Starring Deanna Russo, Emil Johnsen, John Redlinger
Directed by Megan Freels Johnston
Distributed by Uncork’d Entertainment
When I first had the opportunity of reviewing director Megan Freels Johnston’s Rebound back in 2014, I was made aware that she was the granddaughter of novelist and screenwriter Elmore Leonard, but I had no clue of how much of his storytelling ability she had inherited. Needless to say, I was impressed with her debut film, and I’m loving her follow-up presentation, The Ice Cream Truck, and trust me when I say, if you hated those damn eerie tunes played over a frozen dairy treat vehicle’s speakers in the past, you haven’t seen anything yet.
This slightly mind-bending thriller takes place in a small suburban town, complete with well-manicured lawns and overly nosy neighbors, and it’s where Mary (Russo) and her family are moving into a new home. The gist here is that Mary is actually returning to her old stomping grounds, and she’s patiently (ahem) awaiting the arrival of her husband and two kids – small details to be hammered out when daddy’s job requires relocation, but that’s all in the rearview mirror. So here’s Mary, all by herself in this nice big undecorated home, and her initial welcoming is a bit on the odd side, complete with over-imbibing housewives, a very creepy mover (Jeffrey Daniel Phillips) and a young teen boy (Redlinger) all too happy to aid Mary with her… yard work, if you will. Aside from these distractions, she’s somewhat in tune with how the new dynamic is playing out, but something about the old (new) neighborhood just doesn’t seem copacetic. Did you all hear that? There it is again – it’s the ice cream man and that friggin’ creepy music, blaring from his loudspeaker as he rolls down the street, peddling his frigid delights.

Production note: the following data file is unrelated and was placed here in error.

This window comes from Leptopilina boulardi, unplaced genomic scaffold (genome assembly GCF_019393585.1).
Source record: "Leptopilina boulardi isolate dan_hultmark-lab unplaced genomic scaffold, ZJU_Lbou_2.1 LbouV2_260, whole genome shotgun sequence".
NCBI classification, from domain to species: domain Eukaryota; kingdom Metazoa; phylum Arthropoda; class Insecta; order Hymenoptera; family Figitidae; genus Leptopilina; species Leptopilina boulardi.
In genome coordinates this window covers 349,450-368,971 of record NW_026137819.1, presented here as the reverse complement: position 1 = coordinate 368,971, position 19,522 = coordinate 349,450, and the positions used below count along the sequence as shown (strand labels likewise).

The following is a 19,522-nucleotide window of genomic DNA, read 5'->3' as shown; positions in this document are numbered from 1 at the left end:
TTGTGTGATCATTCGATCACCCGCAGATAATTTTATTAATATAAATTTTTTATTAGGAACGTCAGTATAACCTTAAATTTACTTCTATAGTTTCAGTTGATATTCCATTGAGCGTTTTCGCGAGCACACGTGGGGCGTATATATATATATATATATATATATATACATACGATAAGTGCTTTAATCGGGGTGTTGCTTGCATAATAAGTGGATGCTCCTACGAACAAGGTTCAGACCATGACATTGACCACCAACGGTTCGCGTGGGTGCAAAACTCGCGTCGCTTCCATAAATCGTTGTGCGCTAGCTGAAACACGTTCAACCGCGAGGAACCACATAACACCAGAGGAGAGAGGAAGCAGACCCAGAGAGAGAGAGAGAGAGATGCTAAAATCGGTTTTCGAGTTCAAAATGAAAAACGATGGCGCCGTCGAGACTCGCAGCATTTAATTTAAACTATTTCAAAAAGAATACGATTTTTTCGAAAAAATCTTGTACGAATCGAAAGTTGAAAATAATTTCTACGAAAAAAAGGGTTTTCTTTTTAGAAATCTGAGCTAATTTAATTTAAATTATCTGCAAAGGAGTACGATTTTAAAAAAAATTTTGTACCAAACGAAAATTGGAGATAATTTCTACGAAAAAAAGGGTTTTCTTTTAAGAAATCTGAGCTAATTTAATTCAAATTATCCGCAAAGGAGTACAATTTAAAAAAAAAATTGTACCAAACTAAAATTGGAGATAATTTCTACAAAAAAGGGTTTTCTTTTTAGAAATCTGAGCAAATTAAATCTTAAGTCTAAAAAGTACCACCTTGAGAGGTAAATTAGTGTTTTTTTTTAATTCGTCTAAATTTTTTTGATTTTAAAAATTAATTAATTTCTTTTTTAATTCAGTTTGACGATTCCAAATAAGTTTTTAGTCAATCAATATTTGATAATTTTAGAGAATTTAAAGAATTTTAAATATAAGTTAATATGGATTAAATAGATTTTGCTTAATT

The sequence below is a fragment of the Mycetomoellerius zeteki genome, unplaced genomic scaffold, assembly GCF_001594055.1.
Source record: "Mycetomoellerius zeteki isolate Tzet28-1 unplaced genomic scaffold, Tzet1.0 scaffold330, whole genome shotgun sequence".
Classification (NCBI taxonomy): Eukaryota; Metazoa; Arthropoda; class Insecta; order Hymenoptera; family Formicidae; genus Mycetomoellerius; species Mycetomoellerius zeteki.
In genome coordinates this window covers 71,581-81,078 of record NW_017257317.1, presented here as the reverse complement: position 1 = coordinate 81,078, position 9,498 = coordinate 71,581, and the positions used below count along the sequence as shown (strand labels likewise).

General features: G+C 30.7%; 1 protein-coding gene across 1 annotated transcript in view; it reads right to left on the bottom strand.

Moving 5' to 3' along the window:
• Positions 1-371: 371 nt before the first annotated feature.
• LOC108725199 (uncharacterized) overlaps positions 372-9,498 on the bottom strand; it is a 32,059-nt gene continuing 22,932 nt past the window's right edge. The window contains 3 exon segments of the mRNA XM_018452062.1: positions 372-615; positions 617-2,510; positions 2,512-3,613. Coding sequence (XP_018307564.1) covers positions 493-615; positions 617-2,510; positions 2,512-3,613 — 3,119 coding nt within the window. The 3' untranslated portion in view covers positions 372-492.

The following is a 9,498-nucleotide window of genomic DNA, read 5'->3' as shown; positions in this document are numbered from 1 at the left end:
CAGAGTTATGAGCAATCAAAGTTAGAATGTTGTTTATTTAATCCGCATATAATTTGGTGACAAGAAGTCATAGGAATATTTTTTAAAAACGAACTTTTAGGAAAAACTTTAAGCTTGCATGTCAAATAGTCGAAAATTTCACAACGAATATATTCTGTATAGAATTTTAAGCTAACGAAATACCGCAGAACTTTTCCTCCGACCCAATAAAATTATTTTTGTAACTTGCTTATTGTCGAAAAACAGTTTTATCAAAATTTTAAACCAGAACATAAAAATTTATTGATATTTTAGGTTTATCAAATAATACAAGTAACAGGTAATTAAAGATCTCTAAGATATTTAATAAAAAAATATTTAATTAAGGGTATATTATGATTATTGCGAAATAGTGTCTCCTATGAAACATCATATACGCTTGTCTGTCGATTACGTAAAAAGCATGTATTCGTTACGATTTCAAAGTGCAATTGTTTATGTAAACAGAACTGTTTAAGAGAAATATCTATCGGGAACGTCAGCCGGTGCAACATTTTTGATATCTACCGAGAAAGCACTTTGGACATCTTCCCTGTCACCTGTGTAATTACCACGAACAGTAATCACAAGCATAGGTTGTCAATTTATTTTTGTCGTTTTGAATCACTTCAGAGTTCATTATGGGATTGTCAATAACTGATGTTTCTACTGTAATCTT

The man with the apron and scoop is Emil Johnsen, and he delivers an intently stoic, yet amazingly unsettling performance as the guy who’ll smile as he takes your order, then remain placid as your blood soaks his all-white threads. He kills with unknown intent, and while his slayings are a bit on the tepid side, it’s still the inclination of a severely demented soul patrolling the streets, dispatching innocent folk who come looking for decadence with their dessert. What makes this film work so well is that Johnston doesn’t hang her hat on one particular format, instead forming a story around this tiny region of town, and using the actions of others to assist in the conveyance of the tale. Will lonely Mary be tempted by her smooth-talking young yard-employee? Is there a concrete motive other than complete insanity for the murders committed by the ice cream man…and just when in the blue hell are Mary’s family planning on arriving in town? These are all questions that beg for answers, and although the film does walk you through the day-to-day a bit lethargically, it’s all for the betterment of the plot. Russo is solid in her role of the austere mother, yet she plays a woman who looks as if she needs to break out for her own sanity. Both Johnsen and Phillips (in a far too brief role) are fantastic at depicting guys you’d want to douse yourself in turpentine after meeting them – well casted, indeed.
At the end of it all, I can absolutely recommend The Ice Cream Truck for those wanting a little suburban mystique and murder in their diet…but please, don’t ask the guy behind the wheel if you can hop in the back and pick out a flavor – BAD IDEA.
The Ice Cream Truck is recommended for those wanting a little suburban mystique and murder in their diet!